Cover image for The curious cook : more kitchen science and lore
The curious cook : more kitchen science and lore
McGee, Harold.
Personal Author:
Publication Information:
San Francisco : North Point Press, 1990.
Physical Description:
x, 339 pages : illustrations ; 23 cm
Subject Term:

Format :


Call Number
Material Type
Home Location
Item Holds
TX651 .M268 1990 Adult Non-Fiction Central Closed Stacks

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Cooking with aluminum pots and pans doesn't cause Alzheimer's disease. This is only one of the curious facts that fill The Curious Cook--a book that persuasively demonstrates that science can enrich everyday experiences liek cooking, eating, and living.

Author Notes

Harold McGee writes about the chemistry of food and cooking, and the science of everyday life. He has worked alongside some of world's most innovative chefs, including Thomas Keller and Heston Blumenthal. He lives with his family in California.

(Publisher Provided)

Reviews 2

Booklist Review

Expanding on his previous On Food and Cooking [BKL O 1 84], McGee takes us back into the kitchen to discover why food reacts as it does to certain processes. He entertains such questions as whether searing meat really seals in the juices, why some green vegetables and herbs (such as basil and lettuce) turn brown when cut, and why cooks who wear glasses get oil drops on the inside of their lenses when they fry food. The second part of the book deals with health issues (fat, the correlation between aluminum and Alzheimer's disease, and carcinogens in food, among others) and the third part with the mechanism of flavor. Although written in accessible language, McGee does occasionally get a bit too technical for the casual reader. For those willing to persevere, however, this book offers entertainment and solid information on cookery issues. For comprehensive collections. Bibliography; to be indexed. ~--Jill Sidoti

Publisher's Weekly Review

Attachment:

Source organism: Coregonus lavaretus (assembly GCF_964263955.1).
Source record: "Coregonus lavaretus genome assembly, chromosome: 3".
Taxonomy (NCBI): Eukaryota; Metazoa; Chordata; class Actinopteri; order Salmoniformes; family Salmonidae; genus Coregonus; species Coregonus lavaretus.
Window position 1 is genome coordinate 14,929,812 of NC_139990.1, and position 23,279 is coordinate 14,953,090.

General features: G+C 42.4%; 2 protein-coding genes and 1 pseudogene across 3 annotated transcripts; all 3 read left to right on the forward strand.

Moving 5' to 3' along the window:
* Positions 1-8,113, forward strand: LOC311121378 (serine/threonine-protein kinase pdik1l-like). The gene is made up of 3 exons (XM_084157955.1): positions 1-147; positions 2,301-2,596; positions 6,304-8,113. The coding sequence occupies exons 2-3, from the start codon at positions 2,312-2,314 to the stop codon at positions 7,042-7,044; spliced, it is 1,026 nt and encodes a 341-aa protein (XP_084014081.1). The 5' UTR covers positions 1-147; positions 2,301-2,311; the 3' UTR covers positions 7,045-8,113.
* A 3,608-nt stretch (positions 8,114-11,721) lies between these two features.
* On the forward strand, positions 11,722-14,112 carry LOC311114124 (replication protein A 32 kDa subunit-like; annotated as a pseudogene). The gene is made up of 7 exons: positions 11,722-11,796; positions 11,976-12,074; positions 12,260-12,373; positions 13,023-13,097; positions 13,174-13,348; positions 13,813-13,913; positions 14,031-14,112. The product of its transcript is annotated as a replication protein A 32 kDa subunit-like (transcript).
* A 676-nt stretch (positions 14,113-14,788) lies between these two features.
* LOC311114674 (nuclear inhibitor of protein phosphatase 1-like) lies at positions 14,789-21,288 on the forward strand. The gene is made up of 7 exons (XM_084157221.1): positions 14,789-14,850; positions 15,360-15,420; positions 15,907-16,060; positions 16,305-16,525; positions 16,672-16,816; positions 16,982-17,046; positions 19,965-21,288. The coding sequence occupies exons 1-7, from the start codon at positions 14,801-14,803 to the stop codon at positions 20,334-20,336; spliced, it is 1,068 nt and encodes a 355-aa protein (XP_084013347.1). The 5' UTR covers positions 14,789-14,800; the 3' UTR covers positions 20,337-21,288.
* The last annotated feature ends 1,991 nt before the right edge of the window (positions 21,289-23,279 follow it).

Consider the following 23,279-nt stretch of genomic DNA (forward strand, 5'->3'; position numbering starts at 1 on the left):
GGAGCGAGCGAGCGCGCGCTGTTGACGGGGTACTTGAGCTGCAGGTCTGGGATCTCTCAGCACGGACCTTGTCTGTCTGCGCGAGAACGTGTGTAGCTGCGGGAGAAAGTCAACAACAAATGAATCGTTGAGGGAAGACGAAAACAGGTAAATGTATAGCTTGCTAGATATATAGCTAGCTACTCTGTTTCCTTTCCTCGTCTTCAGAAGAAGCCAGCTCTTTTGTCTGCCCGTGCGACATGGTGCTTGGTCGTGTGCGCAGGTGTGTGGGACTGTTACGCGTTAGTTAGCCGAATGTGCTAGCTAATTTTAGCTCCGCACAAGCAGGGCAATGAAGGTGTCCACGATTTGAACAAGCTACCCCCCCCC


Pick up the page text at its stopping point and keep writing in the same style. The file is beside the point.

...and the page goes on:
Not a recipe collection but a series of investigations into culinary problems and dogma, this combines McGee's ( On Food and Cooking ) appreciation of the good life with his background in biochemistry and dedication to experimental procedure. In the first section the author reconsiders received truths, such as ``sear the meat to seal in the juices,'' and proceeds to demonstrate, in this case, that it just isn't so. He evolves a means for the home cook to sterilize egg yolks without ruining them for hollandaise or mayonnaise, and discusses the function of sugar in sherbet texture. Explaining the relevant chemistry in accessible terms, McGee appeals to those who savor nuances of method in problem-solving, but in spite of some witty touches and a tone much lightened by etymological and historical asides, his very perseverance can become wearisome. The second section addresses health problems associated with eating habits, including a lengthy and informative, though scarcely comforting, treatment of cholesterol's impact on the circulatory system. In the final, highly readable section, McGee offers a more subjective view of gastronomy in essays paying tribute to Jean Anthelme Brillat-Savarin and the continuing quest for a science of taste. (Oct.) (c) Copyright PWxyz, LLC. All rights reserved